ADATA on Thursday introduced its highest-performing SSD to date, featuring sequential read speeds of up to 3.5 GB/s and random read speeds of up to 390K IOPS. The enthusiast-class PCIe 3.0 x4 drive, whose formal launch had been expected for quite a while, is powered by Silicon Motion’s range-topping controller.

The ADATA XPG Gammix S11 Pro is based on Silicon Motion’s SM2262EN controller, which is a seriously revamped version of the SM2262 (eight NAND channels supporting up to 800 MT/s data transfer rates, four ARM Cortex-R5 cores, NVMe 1.3, LDPC ECC, RAID engine, etc.) that operates at higher clocks and features some additional firmware-based optimizations to drive performance up.

SMI officially introduced this controller in mid-2017, but the chip took a long time to see adoption as we’ve only recently seen SSD vendors use it. ADATA is one of the adopters of the SM2262EN that have decided to pair it with proven 64-layer 3D TLC NAND memory in a high-end SSDs. Over time, we expect the controller to be used with other types of flash as well.

The XPG Gammix S11 Pro drives come in 256 GB, 512 GB, and 1 TB configurations, all featuring a PCIe 3.0 x4 interface. The SSD is outfitted with the company’s aluminum heat spreader to ensure consistent performance (assuming that airflows in the PC case are organized properly).

Speaking of performance, ADATA’s numbers are similar to those published by Silicon Motion: up to 3.5 GB/s sequential read speed and up to 3 GB/s sequential write speed when SLC caching is used (data based on CDM benchmark), as well as up to 390K/380K random read/write 4K IOPS.

Moving on to endurance and reliability of the Gammix S11 Pro SSDs. The new drives are covered with a five-year warranty and are rated for 160 TB, 320 TB, as well as 640 TB to be written, depending on the SKU.

ADATA XPG Gammix S11 Pro Specifications
Capacity 256 GB 512 GB 1 TB
Model Number AGAMMIXS11P-256GT-C AGAMMIXS11P-512GT-C AGAMMIXS11P-1TT-C
Controller Silicon Motion SM2262EN
NAND Flash IMFT 3D TLC NAND
Form-Factor, Interface M.2-2280, PCIe 3.0 x4, NVMe 1.3
Sequential Read 3500 MB/s
Sequential Write 1200 MB/s 2300 MB/s 3000 MB/s
Random Read IOPS 220K IOPS 390K IOPS
Random Write IOPS 290K IOPS 380K IOPS
Pseudo-SLC Caching Supported
DRAM Buffer Yes, capacity unknown
TCG Opal Encryption No
Power Management DevSleep, Slumber (0.14 W).
Warranty 5 years
MTBF 2,000,000 hours
TBW 160 TB 320 TB 640 TB
Additional Information Link
MSRP $110 $170 $270

ADATA did not disclose when it plans to start sales of the XPG Gammix S11 Pro SSDs, but keeping in mind that competing products are already here, it is in the company’s best interest to start shipments of the drives as soon as possible.

When it comes to pricing, the 256 GB version has an MSRP of $110, the 512 GB SKU carries a price tag of $170, whereas the 1 TB model is set to be priced at $270.

Related Reading:

Source: ADATA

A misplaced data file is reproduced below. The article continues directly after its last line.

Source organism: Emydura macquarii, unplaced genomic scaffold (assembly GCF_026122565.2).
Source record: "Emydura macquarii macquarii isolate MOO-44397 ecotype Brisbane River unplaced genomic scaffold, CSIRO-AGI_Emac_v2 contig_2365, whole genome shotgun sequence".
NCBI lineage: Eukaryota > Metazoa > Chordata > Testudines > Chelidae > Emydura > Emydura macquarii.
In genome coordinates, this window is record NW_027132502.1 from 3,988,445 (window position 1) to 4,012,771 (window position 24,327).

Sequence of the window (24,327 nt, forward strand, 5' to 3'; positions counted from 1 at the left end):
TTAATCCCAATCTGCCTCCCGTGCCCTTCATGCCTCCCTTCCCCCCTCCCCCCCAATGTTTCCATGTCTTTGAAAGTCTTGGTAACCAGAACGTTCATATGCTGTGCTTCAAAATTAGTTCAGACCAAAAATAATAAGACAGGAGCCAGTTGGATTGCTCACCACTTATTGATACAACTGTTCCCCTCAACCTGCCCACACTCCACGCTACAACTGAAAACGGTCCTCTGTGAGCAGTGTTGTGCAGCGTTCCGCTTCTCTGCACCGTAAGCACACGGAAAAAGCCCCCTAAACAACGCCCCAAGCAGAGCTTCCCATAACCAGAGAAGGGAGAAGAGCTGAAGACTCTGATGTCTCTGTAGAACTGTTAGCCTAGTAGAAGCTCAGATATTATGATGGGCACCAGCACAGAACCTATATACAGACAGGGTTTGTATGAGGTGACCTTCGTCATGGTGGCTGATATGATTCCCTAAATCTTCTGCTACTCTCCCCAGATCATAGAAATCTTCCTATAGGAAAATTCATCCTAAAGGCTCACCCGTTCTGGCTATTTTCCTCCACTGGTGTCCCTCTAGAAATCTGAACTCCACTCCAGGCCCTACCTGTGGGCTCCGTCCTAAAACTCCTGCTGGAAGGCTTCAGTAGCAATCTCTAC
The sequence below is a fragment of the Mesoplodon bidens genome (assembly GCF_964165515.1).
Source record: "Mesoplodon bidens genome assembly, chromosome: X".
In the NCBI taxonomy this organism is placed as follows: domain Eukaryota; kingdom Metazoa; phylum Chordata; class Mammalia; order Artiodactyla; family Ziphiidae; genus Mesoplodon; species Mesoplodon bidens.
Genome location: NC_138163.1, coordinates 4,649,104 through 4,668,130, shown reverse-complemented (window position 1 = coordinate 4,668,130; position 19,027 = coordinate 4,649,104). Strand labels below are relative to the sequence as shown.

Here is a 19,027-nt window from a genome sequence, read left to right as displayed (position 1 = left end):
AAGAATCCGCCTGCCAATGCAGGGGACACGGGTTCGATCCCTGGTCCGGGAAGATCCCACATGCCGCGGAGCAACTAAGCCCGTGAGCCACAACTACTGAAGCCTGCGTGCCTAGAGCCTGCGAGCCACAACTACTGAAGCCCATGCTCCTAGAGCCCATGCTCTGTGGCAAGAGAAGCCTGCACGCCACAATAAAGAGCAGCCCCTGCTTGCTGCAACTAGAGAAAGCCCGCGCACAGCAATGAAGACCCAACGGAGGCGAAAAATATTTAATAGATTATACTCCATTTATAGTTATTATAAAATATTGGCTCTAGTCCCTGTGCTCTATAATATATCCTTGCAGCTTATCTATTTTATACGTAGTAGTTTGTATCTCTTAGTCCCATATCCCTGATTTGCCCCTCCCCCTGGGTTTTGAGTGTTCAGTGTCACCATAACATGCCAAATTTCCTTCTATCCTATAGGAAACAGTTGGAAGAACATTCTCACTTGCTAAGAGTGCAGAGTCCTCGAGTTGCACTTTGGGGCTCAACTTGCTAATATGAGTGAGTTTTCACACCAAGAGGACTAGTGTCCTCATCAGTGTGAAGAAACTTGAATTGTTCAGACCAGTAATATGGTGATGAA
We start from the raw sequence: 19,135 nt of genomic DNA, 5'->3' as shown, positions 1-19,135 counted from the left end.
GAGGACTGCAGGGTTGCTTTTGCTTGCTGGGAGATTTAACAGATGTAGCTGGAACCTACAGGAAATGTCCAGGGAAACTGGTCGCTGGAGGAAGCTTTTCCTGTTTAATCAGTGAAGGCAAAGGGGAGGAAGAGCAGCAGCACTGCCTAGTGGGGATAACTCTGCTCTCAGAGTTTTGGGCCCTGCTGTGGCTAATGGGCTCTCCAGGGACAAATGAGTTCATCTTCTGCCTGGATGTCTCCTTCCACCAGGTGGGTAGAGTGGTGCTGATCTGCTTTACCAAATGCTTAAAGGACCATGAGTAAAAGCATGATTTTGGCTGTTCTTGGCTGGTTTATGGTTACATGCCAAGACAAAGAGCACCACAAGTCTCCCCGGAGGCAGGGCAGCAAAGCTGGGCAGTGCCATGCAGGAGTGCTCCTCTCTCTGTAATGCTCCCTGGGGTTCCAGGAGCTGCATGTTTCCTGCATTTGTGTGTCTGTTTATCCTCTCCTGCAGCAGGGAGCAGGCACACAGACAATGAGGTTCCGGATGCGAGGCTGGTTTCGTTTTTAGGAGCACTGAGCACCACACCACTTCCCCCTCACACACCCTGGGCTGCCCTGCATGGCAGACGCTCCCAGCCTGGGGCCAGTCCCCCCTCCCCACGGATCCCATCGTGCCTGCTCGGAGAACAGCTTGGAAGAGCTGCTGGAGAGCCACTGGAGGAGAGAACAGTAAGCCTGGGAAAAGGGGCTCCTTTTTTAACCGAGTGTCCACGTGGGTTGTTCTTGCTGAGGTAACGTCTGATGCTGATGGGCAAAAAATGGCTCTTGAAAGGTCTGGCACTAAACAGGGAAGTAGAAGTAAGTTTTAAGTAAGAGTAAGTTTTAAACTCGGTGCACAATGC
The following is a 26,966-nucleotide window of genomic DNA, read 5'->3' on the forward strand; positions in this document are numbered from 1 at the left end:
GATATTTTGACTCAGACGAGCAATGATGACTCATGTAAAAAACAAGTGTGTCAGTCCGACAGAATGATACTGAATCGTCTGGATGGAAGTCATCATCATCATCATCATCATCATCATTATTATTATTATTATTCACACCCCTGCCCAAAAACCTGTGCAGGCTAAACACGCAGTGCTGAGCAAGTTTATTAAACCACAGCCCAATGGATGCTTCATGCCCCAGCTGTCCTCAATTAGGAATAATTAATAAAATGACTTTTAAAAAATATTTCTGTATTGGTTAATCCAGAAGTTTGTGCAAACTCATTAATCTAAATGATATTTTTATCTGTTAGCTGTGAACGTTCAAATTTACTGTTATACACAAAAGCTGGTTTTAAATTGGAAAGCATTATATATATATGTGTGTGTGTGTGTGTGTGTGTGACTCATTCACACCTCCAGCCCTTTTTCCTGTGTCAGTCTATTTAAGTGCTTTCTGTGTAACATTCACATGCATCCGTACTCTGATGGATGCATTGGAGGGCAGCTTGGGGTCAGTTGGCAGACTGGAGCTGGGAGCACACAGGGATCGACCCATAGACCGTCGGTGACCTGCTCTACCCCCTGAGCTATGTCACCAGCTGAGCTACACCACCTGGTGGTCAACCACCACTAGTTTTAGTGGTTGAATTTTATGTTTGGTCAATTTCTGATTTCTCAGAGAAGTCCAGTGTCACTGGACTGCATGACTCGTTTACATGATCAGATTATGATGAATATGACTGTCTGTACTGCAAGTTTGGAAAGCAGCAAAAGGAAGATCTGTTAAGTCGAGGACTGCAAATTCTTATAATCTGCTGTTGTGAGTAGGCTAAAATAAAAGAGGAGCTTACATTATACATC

POST A COMMENT

11 Comments

View All Comments

  • The Chill Blueberry - Thursday, December 13, 2018 - link

    Ahh, finally an SSD that can take the hot air in my case and blow cold air on my CPU! Can't wait to see what 2019 will bring us! Reply
  • jeremyshaw - Thursday, December 13, 2018 - link

    The SSD isn't even installed, in that image. Talk about a bad photoshop. Reply
  • willis936 - Thursday, December 13, 2018 - link

    They've broken through the longstanding physics problem of reversing entropy and were even so humble as to not flaunt it as the major accomplishment in their marketing materials. Reply
  • diehardmacfan - Thursday, December 13, 2018 - link

    You're thinking small. I'm getting an array of these to replace my AC. Reply
  • Santoval - Thursday, December 13, 2018 - link

    ADATA broke the second law of thermodynamics via a single poorly rendered image. That's quite an achievement indeed. Reply
  • FunBunny2 - Friday, December 14, 2018 - link

    be kind. everyone knows that if you can imagine it, you can do it. like levitating. or eating brussel sprouts. Reply
  • PeachNCream - Thursday, December 13, 2018 - link

    The fast looking car disjointedly floating above the surface of a road inside a tunnel while expelling a blue glow from its exhaust system is one of the most original ways of conveying the idea of a speedy computer product that I've ever seen. Everyone knows that computer data storage is basically comparable to transportation in every way. I'm surprised that no other company has thought up a similar marketing strategy yet. I have no doubt that the car image will land almost as many sales as the unheard of idea of putting a letter X in the product name. Reply
  • Bravadu - Thursday, December 13, 2018 - link

    Dude, can your SSD support a car on top of it?

    Jokes aside, I think that Adata makes solid, competitive stuff. Its SX8200 NVMe SSD is pretty good.
    Reply
  • Valantar - Friday, December 14, 2018 - link

    I find it especially interesting that the tunnel the car is floating through is very clearly a railway/light rail tunnel. I suspect that is done to showcase the versatility of the drive - "Not only is it as fast as a supercar, but it's as versatile as a flying supercar that can navigate railway tunnels!" Reply
  • jonup - Friday, December 14, 2018 - link

    you forgot to mention that the car is going straight while the wheels are fully locked to the left.

    @Bravadu, ADATA also launched SX8200 PRO the other day with the same controller. Which brings up the other geniusity of ADATA - having virtually the same drives marketed under two different products. Like SX8200 and S11 were virtually the same, SX8200 PRO and S11 PRO are identical.
    Reply

Log in

Don't have an account? Sign up now